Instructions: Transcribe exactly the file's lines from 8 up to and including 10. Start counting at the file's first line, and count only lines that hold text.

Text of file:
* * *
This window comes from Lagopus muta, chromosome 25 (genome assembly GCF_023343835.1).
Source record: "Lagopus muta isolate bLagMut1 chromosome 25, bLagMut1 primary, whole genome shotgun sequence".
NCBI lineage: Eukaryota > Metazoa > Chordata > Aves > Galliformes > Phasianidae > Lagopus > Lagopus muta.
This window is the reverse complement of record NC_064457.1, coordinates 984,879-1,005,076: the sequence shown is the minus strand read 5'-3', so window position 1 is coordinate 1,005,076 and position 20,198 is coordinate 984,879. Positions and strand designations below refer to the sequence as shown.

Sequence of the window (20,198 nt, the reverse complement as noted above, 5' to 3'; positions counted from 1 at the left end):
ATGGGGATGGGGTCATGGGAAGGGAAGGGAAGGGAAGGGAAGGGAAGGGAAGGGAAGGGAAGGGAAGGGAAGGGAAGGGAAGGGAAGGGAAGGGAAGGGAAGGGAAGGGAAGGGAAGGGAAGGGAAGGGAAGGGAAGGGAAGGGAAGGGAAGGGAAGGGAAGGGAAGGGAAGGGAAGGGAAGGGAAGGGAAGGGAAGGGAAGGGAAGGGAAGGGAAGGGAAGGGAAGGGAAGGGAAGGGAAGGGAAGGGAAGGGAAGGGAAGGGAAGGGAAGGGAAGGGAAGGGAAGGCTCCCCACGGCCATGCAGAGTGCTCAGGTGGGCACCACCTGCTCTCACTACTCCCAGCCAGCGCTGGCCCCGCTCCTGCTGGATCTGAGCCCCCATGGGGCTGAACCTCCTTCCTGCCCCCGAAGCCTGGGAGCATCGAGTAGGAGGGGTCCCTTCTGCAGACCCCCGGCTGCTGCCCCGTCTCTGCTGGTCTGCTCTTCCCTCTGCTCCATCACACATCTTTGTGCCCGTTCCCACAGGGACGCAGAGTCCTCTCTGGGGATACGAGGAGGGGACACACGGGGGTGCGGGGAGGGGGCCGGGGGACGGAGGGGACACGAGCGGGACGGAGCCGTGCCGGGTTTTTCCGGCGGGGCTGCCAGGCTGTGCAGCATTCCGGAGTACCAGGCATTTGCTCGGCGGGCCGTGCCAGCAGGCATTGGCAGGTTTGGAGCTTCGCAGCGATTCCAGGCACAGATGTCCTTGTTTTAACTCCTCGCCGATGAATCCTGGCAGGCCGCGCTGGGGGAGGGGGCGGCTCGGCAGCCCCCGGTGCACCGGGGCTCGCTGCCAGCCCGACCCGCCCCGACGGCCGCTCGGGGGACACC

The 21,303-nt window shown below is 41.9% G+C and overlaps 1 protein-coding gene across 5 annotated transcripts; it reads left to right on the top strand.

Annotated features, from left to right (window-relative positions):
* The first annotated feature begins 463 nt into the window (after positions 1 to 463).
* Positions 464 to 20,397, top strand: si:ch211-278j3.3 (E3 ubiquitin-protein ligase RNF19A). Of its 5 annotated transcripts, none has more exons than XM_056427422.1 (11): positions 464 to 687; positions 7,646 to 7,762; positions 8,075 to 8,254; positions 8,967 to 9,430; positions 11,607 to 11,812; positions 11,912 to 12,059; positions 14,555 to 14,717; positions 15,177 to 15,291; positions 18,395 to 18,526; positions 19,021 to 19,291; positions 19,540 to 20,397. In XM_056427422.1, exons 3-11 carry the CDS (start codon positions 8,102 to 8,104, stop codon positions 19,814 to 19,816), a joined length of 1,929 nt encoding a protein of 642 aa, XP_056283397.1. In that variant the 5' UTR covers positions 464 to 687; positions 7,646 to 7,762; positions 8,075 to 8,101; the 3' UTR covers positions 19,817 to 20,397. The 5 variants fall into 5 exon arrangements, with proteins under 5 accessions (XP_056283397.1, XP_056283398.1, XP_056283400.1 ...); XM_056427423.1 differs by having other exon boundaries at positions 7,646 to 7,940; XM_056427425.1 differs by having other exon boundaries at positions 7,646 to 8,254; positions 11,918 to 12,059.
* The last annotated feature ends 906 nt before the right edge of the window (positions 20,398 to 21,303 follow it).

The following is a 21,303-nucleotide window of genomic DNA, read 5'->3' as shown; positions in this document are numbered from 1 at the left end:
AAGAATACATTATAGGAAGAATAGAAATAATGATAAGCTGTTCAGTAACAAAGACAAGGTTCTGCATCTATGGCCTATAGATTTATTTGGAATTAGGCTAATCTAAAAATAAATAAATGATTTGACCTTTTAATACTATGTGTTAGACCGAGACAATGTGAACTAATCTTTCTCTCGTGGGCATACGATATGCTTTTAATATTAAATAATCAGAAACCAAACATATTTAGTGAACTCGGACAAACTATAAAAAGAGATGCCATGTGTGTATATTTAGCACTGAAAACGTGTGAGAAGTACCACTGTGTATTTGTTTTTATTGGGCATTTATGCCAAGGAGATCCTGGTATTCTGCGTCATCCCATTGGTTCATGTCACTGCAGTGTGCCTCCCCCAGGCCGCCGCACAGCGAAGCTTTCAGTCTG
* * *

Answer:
Annotated features, from left to right (window-relative positions):
* The first annotated feature begins 463 nt into the window (after positions 1 to 463).
* Positions 464 to 20,397, top strand: si:ch211-278j3.3 (E3 ubiquitin-protein ligase RNF19A). Of its 5 annotated transcripts, none has more exons than XM_056427422.1 (11): positions 464 to 687; positions 7,646 to 7,762; positions 8,075 to 8,254; positions 8,967 to 9,430; positions 11,607 to 11,812; positions 11,912 to 12,059; positions 14,555 to 14,717; positions 15,177 to 15,291; positions 18,395 to 18,526; positions 19,021 to 19,291; positions 19,540 to 20,397. In XM_056427422.1, exons 3-11 carry the CDS (start codon positions 8,102 to 8,104, stop codon positions 19,814 to 19,816), a joined length of 1,929 nt encoding a protein of 642 aa, XP_056283397.1. In that variant the 5' UTR covers positions 464 to 687; positions 7,646 to 7,762; positions 8,075 to 8,101; the 3' UTR covers positions 19,817 to 20,397. The 5 variants fall into 5 exon arrangements, with proteins under 5 accessions (XP_056283397.1, XP_056283398.1, XP_056283400.1 ...); XM_056427423.1 differs by having other exon boundaries at positions 7,646 to 7,940; XM_056427425.1 differs by having other exon boundaries at positions 7,646 to 8,254; positions 11,918 to 12,059.